And for every Jobs, there’s a Sam Bankman-Fried, the founder of the crypto exchange FTX, who was arrested last year in the Bahamas and charged with wire fraud, money laundering, campaign finance violations, securities and commodities violations, as well as other charges.
Or an Adam Neumann. Neumann — who was forced out of the collaborative office space company he co-founded, WeWork — told a reporter in 2019 he wanted to live forever, become a trillionaire, the president of the world, and expand WeWork to Mars.
Back to the Futurism
An Italian poet Filippo Tommaso Marinetti published a manifesto in 1909 titled: The Manifesto of Futurism or Manifesto del Futurismo.
The poet’s philosophy — called Futurism — rejected the past, celebrated speed (‘move fast, break things’), machinery, violence, youth, and industry.
In a Medium report reprinted in the Guardian, Douglas Rushkoff — author of Survival of the Richest, Team Human, Program or Be Programmed, and host of the Team Human podcast, wrote about a personal experience he had with ‘Futurists’ when he was invited to lecture at half a year’s salary. He said he was brought to a room where five tech bros questioned him.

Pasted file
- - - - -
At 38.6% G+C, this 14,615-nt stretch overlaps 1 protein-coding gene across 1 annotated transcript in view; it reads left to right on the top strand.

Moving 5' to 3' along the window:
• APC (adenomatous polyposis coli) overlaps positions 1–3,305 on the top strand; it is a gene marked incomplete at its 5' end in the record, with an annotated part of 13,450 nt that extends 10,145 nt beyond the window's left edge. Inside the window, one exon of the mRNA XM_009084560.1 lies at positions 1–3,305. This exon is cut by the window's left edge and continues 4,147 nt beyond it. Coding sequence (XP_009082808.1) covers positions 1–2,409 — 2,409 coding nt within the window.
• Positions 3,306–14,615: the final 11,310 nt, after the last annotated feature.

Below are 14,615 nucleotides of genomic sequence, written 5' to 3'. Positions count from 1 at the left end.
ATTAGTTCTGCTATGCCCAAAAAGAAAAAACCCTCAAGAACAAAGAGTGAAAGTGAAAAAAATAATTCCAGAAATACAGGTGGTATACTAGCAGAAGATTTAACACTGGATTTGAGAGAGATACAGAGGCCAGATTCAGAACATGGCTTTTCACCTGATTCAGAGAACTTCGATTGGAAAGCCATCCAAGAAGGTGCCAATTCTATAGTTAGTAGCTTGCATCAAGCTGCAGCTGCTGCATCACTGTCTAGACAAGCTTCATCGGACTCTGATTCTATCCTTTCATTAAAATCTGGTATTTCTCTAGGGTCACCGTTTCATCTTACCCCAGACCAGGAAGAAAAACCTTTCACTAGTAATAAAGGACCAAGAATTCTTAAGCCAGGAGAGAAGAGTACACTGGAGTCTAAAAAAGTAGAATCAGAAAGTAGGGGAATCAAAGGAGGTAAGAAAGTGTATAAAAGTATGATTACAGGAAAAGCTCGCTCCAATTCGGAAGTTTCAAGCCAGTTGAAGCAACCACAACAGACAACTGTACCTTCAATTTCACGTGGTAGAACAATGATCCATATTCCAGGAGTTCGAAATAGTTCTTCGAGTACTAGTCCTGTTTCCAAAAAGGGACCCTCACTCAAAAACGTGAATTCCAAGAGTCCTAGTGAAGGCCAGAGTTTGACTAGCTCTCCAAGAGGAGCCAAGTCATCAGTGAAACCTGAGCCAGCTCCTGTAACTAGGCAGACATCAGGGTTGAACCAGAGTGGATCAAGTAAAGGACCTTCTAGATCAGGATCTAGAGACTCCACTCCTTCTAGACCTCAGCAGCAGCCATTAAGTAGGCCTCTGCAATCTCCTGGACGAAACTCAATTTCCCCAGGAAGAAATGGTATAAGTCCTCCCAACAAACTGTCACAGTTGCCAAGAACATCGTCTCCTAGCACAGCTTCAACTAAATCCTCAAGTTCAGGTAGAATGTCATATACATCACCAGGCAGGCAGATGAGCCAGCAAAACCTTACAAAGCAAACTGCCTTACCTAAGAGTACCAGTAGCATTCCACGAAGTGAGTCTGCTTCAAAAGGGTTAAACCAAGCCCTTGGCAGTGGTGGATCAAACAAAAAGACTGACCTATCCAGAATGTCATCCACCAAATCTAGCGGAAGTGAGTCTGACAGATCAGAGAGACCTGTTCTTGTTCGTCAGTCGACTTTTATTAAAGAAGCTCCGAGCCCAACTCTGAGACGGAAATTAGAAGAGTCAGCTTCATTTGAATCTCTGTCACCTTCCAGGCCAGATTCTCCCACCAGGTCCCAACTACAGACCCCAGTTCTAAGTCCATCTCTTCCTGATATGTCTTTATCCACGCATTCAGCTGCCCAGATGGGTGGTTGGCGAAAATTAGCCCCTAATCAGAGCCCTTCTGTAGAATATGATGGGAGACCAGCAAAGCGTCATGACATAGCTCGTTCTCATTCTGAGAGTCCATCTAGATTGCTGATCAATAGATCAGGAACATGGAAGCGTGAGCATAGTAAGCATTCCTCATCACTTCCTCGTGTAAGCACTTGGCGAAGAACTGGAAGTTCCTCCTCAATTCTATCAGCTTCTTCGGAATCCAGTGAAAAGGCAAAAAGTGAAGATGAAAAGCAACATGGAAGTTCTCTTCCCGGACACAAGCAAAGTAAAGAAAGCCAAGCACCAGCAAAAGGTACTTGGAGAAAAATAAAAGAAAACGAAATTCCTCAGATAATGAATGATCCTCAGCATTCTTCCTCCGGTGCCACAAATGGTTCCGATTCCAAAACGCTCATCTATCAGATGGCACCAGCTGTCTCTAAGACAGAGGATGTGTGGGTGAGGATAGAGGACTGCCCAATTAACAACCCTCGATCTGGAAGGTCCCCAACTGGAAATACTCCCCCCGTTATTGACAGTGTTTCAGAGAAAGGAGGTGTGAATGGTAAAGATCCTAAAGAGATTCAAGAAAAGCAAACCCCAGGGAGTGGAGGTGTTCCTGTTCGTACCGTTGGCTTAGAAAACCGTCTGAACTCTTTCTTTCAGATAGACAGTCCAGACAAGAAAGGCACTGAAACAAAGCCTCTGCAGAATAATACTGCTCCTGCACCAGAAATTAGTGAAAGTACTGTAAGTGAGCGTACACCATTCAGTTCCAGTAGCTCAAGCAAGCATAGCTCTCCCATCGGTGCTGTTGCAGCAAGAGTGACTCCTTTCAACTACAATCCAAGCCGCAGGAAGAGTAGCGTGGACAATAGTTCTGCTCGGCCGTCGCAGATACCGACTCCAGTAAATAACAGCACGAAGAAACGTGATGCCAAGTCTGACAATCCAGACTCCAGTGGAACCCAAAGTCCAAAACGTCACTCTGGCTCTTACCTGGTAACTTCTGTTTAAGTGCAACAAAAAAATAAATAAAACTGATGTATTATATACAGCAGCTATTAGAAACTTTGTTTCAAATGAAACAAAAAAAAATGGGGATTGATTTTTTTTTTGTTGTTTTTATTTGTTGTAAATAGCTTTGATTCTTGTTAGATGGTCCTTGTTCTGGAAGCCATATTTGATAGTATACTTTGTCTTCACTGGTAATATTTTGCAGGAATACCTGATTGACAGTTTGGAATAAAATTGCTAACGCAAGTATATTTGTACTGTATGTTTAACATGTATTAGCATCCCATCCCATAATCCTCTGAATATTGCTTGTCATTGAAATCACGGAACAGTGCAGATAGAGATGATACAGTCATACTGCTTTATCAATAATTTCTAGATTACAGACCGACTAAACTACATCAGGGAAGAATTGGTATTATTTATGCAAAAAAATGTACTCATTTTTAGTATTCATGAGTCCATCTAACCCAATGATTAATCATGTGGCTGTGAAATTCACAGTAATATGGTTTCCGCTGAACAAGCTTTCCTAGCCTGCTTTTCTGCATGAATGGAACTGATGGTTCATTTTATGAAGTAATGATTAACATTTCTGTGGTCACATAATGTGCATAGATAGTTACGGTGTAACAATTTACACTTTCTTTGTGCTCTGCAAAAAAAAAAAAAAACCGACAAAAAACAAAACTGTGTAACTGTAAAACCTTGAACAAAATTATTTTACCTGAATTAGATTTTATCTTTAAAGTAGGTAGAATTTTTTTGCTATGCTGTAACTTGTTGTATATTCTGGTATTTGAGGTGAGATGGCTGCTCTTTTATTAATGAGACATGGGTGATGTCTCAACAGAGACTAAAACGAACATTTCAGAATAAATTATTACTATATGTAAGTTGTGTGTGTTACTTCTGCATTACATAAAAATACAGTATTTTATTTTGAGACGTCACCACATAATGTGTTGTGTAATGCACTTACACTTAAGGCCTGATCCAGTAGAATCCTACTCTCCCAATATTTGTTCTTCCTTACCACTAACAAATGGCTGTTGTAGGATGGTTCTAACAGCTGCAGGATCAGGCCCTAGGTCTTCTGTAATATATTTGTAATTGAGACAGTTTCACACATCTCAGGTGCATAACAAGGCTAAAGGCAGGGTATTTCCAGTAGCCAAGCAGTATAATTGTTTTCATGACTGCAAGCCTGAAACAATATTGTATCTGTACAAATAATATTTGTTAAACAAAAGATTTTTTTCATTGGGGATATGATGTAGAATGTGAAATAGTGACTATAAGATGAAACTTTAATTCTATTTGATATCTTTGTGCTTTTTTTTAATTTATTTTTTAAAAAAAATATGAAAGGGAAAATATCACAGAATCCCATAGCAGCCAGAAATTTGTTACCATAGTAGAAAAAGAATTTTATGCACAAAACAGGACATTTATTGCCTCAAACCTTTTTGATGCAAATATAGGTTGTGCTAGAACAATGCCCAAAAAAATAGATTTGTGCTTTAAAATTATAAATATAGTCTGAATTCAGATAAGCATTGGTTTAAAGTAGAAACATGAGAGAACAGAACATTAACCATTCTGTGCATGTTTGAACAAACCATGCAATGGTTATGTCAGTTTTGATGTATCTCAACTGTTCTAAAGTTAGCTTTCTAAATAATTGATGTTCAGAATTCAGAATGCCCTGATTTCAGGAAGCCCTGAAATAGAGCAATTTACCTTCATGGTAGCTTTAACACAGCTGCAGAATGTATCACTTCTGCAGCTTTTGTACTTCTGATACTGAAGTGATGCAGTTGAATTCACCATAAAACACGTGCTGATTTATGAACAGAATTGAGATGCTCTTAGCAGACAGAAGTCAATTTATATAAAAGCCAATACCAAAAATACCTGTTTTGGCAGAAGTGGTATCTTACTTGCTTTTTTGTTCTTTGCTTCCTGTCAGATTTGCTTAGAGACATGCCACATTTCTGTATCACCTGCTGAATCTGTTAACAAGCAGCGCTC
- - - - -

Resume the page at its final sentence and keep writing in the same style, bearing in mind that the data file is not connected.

“That’s when it hit me,” he wrote, “at least as far as these gentlemen were concerned, this was a talk about the future of technology. Taking their cue from Elon Musk colonizing Mars, Peter Thiel reversing the ageing process, or Sam Altman and Ray Kurzweil uploading their minds into supercomputers, they were preparing for a digital future that had a whole lot less to do with making the world a better place than it did with transcending the human condition altogether and insulating themselves from a very real and present danger of climate change, rising sea levels, mass migrations, global pandemics, nativist panic, and resource depletion. For them, the future of technology is really about just one thing: escape.